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Centerfire Rifles - Semiautomatic or Gas Operated Centerfire rifles, carbines and other gas operated rifles.

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  #1  
Old 10-25-2011, 9:07 AM
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jimmykan jimmykan is offline
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Default Ballistic Coefficients: G1 vs G7

I just wanted to share an explanation of why some bullet manufacturers publish multiple ballistic coefficients of the same bullet for different velocity ranges.

Here's what Brian Litz of Berger Bullets has to say:

Quote:
The reason why the BC of a modern long range bullet changes so much at different velocities is because modern bullets are so different in shape compared to the G1 standard that its BC is based on. In other words, the drag of a modern long range bullet changes differently than the G1 standard projectile, so the coefficient relating the two (the ballistic coefficient) has to change with velocity.
The standard G1 projectile profile:


A typical bullet that closely matches the G1 profile and needs only one G1 BC to describe its drag characteristics across a wide velocity range:


The standard G7 projectile profile:


A typical bullet that closely matches the G7 profile and needs only one G7 BC to describe its drag characteristics across a wide velocity range:


Quote:
As you can see, the G7 standard projectile, with its long boat tail and pointed ogive bears a much stronger resemblance to a modern long range bullet than the G1 standard projectile. As a result, the BC of a modern long range bullet thatís referenced to the G7 standard is constant for all velocities! In other words, a trajectory thatís calculated with a ĎG7 BCí doesnít suffer from the same velocity dependence problems and inaccuracies as calculations that are made with a G1 BC.
In other words when you calculate bullet flight path using a drag model that does not closely match the shape of the bullet, you need to compensate by using different BCs for different velocity ranges.

When you choose the right drag model, one BC value describes the bullet's flight path from start to finish.
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Old 10-25-2011, 11:16 AM
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Great in-a-nutshell summation Jimmy!

Folks, when shooting long range, one should use the BC that fits their bullet's profile. For nearly all of the long range projectiles that means using the G7 for calculations.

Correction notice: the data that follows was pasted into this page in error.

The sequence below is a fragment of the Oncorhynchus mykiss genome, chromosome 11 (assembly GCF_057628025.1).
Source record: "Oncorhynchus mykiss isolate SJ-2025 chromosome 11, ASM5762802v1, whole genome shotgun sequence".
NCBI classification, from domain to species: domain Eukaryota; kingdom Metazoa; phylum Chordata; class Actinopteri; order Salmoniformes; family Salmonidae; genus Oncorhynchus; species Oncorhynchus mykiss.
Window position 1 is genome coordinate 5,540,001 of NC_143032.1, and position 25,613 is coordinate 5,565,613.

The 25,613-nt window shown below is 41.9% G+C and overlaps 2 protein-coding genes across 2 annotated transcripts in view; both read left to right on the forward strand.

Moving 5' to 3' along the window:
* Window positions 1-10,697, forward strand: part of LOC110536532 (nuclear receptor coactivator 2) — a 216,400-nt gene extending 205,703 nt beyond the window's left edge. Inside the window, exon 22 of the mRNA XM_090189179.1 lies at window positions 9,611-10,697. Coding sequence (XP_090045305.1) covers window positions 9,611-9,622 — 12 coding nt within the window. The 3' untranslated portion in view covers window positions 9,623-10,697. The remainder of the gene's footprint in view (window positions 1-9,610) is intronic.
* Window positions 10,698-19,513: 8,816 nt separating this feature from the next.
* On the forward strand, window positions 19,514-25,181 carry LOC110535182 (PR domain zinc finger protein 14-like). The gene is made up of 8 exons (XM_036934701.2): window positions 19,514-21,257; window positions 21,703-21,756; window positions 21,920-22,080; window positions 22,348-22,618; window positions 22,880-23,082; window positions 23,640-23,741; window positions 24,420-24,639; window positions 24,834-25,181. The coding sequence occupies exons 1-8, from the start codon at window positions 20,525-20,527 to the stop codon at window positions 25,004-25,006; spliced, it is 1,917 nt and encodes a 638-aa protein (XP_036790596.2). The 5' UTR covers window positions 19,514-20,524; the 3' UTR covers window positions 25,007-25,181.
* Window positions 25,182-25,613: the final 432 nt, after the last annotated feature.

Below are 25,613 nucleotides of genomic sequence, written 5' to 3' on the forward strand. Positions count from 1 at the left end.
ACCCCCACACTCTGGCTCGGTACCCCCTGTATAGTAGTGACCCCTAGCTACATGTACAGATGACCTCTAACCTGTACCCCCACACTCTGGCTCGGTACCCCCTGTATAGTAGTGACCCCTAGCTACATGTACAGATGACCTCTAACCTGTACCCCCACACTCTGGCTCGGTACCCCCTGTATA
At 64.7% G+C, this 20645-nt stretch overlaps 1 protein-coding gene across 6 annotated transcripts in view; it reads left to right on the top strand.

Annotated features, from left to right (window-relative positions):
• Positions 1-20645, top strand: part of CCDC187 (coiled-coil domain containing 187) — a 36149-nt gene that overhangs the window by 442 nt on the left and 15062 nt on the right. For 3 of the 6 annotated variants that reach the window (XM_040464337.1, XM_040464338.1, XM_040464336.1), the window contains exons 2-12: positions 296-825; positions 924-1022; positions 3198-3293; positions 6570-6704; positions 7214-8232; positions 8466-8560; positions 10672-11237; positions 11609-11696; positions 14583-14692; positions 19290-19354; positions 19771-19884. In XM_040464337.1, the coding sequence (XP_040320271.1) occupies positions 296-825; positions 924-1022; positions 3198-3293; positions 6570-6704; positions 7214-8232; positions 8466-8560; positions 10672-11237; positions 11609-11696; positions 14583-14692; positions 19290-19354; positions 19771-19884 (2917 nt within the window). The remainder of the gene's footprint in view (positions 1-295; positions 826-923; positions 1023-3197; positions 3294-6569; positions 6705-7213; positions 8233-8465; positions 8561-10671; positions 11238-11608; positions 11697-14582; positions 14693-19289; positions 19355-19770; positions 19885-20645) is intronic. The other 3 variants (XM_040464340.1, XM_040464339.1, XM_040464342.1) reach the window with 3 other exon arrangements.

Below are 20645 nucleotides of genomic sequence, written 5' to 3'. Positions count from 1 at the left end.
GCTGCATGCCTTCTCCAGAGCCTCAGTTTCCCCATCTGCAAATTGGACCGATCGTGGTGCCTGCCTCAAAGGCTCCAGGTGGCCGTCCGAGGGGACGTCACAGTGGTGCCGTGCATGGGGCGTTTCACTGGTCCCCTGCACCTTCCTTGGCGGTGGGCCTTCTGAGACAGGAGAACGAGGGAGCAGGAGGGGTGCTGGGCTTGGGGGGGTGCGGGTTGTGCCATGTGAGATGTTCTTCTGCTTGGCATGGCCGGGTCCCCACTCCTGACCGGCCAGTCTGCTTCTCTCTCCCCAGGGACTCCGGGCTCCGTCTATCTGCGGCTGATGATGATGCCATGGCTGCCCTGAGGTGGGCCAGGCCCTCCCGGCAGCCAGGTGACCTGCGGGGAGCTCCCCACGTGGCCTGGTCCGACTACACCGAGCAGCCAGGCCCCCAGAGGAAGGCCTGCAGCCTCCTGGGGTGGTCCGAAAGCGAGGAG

For example:

Lets look at a .308 launching the 175 SMK at 2500 FPS.

Using G1 BC: AT 1000 yards we get about 41.9 MOA or 438.4 inches of drop with a retained velocity of about 1187 FPS.

Using the G7 BC (more accurate data): At 1000 yards we get 43.3 MOA or 453 inches of drop with a retained velocity of about 1098. That is subsonic at sea level.


The difference is important. If you were basing your data on the G1 you would think you are fine for 1000 yards; however, if you based your data on the G7 BC, you would know that 2500 fps is a little too slow for 1000 yards at sea level by only a few FPS.

Yes, it is that important!

If you are wondering why many manufactures publish only the G1 BC, it is because the G1 is a larger number and posting the G7 (always a lower number) will, most likely, confuse the prospective buyer who does not understand the difference.
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Old 10-25-2011, 10:58 PM
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Quote:
Originally Posted by jimmykan View Post
In other words when you calculate bullet flight path using a drag model that does not closely match the shape of the bullet, you need to compensate by using different BCs for different velocity ranges.

When you choose the right drag model, one BC value describes the bullet's flight path from start to finish.
well i guess that answered my question i had earlier. funny thing is that i know i've read this article off appliedballisticsllc or somewhere off the jbm site, but i have never caught that part... and on to more reading to see what else i have missed and can learn
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